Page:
Interview: Georgie Morrell, A Poke in the Eye

Georgie Morrell is a writer, blogger and stand-up comedian. Next week she’s bringing her show A Poke in the Eye to Brighton following a successful run in Edinburgh and a transfer to London’s Soho Theatre. “The show is about one woman, one eye and her (sort of) blind life,” Georgie explains. “Being disabled is her excuse to do exactly what she wants, say what she wants and live her one eyed life as she wants.”

That one woman is Georgie herself, who wrote the show to share her experience of living with a visual impairment. “It’s scary to share my personal story, but that’s also part of the thrill!” she says. “You don’t know how an audience might react and it’s fun to play with that. However, I keep certain parts of personal life back, I make sure there are things just I know. It makes it less scary when I know something they don’t… I have a secret. To keep the balance because it is such a personal show I don’t discuss my private life, like relationships, love life etc. Got to keep some things private.”

Georgie’s been delighted with the public’s response to the show, which also received a 4-star review from LondonTheatre1. “It’s been terrific! All sorts of kind, funny and slightly mad feedback. A lot of people who come across my work that are visually impaired get in touch and often are grateful someone’s candidly talking about disability. This means the world to me to hear and makes all the hard work more than worthwhile!”

The aim of the show, Georgie explains, is to make people laugh, but also to come away with a greater knowledge of disability. “I want those in the audience who’ve not experienced disability, physical or sensory impairments to learn it doesn’t mean you are at a loss or vulnerable or should be pitied. I want them to see the individual not just a disability.”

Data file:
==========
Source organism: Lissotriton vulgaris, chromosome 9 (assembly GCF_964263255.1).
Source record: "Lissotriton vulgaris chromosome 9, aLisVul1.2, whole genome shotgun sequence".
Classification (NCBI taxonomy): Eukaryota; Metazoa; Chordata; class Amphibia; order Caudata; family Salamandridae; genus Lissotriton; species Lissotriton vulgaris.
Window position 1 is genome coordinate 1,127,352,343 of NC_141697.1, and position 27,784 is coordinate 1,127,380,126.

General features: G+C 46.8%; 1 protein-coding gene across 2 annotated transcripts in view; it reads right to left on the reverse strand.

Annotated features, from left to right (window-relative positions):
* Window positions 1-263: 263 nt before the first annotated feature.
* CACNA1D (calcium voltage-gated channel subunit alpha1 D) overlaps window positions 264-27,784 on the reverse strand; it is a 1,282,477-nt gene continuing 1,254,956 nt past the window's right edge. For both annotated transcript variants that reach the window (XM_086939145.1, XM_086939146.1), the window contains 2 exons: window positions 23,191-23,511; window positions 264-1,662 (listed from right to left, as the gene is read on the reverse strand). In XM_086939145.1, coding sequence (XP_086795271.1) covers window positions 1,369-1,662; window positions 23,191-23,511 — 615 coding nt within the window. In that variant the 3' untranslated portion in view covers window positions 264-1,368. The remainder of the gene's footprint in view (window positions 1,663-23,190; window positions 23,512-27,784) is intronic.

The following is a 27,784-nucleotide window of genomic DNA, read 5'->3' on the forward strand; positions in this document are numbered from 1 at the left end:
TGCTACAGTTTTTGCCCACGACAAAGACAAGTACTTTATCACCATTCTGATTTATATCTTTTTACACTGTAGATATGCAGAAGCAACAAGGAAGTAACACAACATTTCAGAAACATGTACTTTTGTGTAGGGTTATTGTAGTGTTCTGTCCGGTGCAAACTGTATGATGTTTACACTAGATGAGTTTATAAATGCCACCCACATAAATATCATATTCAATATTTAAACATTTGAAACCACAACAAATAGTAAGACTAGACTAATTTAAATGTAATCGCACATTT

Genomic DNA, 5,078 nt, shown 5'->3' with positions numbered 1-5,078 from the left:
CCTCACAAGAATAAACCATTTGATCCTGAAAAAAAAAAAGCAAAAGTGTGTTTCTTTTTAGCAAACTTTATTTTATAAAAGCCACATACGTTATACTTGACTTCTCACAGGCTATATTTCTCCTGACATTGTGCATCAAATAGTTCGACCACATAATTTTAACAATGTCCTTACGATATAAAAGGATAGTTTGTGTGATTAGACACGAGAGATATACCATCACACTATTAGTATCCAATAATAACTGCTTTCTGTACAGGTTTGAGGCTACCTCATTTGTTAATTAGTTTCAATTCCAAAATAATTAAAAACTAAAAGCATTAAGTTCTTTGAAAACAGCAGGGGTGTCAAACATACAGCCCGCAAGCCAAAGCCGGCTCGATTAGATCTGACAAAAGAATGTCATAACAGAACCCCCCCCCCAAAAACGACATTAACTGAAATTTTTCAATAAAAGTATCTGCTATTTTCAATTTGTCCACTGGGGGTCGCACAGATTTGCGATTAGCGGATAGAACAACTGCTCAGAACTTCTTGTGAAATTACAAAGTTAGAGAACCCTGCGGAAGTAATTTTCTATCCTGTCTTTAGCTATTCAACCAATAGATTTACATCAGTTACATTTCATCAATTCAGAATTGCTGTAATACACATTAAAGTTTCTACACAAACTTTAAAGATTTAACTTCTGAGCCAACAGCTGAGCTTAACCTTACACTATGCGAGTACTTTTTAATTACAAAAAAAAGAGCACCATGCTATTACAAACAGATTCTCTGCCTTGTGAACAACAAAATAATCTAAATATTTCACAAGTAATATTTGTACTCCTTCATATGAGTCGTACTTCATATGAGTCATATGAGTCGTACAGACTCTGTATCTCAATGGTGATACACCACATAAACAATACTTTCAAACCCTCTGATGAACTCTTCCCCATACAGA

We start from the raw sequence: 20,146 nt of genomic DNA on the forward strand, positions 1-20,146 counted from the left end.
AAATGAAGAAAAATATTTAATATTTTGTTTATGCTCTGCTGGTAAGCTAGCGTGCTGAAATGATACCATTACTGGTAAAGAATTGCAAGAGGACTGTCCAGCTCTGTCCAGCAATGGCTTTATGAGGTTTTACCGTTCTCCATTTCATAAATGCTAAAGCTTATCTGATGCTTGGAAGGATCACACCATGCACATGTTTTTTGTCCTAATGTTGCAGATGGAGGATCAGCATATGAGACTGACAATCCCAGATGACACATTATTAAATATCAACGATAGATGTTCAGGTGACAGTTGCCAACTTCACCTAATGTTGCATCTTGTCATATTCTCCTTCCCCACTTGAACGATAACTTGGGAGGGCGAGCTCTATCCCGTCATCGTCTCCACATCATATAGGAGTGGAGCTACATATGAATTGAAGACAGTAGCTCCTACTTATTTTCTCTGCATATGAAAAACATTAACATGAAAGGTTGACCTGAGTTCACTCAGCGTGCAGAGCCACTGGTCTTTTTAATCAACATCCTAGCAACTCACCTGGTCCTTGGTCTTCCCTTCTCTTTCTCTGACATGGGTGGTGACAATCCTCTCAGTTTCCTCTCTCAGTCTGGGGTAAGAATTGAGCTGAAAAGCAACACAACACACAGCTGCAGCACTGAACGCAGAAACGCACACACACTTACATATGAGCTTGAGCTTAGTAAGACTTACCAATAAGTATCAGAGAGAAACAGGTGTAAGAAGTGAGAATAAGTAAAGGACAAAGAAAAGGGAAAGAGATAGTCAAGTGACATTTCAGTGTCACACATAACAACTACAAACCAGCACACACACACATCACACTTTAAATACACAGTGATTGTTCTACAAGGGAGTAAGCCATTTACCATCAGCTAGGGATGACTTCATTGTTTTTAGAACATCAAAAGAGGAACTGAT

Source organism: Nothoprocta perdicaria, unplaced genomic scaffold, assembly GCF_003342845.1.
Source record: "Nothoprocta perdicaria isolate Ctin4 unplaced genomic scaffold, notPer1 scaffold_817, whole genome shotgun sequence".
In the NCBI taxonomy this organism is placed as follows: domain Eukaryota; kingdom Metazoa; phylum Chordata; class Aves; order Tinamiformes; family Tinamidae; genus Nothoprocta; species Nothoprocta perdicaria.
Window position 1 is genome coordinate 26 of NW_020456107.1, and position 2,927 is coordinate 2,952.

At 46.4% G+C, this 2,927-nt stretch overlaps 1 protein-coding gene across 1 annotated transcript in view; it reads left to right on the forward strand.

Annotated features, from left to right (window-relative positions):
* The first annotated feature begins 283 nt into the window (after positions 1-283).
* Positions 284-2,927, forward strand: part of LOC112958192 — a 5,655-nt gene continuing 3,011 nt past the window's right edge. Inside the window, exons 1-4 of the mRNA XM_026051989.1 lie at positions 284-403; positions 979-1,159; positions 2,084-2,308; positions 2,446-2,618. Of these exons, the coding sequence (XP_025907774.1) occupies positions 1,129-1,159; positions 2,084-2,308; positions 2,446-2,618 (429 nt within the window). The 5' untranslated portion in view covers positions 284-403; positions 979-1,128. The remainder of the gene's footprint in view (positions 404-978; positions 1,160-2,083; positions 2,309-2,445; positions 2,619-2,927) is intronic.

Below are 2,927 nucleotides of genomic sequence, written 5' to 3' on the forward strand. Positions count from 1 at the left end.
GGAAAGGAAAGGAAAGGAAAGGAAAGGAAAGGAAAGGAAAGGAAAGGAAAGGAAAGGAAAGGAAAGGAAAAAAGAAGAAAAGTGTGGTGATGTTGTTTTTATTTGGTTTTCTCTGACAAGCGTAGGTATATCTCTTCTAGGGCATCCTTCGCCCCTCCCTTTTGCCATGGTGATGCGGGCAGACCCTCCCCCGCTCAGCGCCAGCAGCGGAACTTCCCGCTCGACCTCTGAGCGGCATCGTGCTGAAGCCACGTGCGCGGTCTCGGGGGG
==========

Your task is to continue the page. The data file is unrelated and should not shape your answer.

And for those who are adapting to life with a disability, she has another message: “Just because you’re disabled does not mean you are any less of a person. Some people, but also systems in place for those of us with a disability, have a way of making us feel vulnerable and as if we are  missing something. Not at all! We experience the world in a remarkable way that must be shared, acknowledged and appreciated.

“Never be ashamed of your disability. Just because you are disabled does not mean you can’t be yourself and live your life as you want.”

It’s certainly not stopping Georgie, who has plenty going on. “I’m a blogger for topical website The New Establishment and am taking my new show, The Morrell High Ground, to Underbelly at the Edinburgh Fringe Festival. I’m also an advocate for RNIB and International Glaucoma Association.”

As well as performing, Georgie has a couple of other goals in mind for her time in Brighton. “Going to the seaside and Sea World! And if I had to pick one show besides my own, I’d recommend Gemma Arrowsmith: Earthling at The Warren. It’s a character sketch show about the future of mankind.

“I love my show being in Brighton because it’s such a liberal, fun and mischievous town. My show is all these things but also with a gut punch. I think it will fit into Brighton’s way of thinking beautifully!”

Catch A Poke in the Eye at The Warren Studio 3 from 24th-26th May.

Interview: Caroline Byrne, Blocked

Playwright Caroline Byrne returns to the Brighton Fringe this month with her new play, Blocked, which uses comedy to challenge society’s unspoken rules against talking about infertility. “A famous stand-up’s successful routine – sending up love, marriage and babies – falls apart as she melts down. It’s fast paced and delivered as a stand up routine throughout.”

Caroline explains that Blocked was inspired by her own experience of failed fertility treatment: “There’s a taboo around discussing infertility that society imposes on you and you get crap advice from people. I wanted to explore this and use dark humour to engage the audience, so that’s why I made the character a comedian.”

The show’s performed by Laura Curnick, and reunites Caroline with acclaimed director Scott Le Crass, following a previous collaboration at the Brighton Fringe 2015. “Scott directed my play In A Better Place, which was set in a hotel room, in the rock n roll themed Hotel Pelirocco,” she explains. “He is extremely creative and also very tactful and calm, so I was relieved when he agreed to direct Blocked because traditionally writers aren’t allowed in rehearsal – so you have to trust your director completely or you’d go mad. Scott has been nominated for many awards, and recently had a West End Transfer with Sid, a fabulous show.”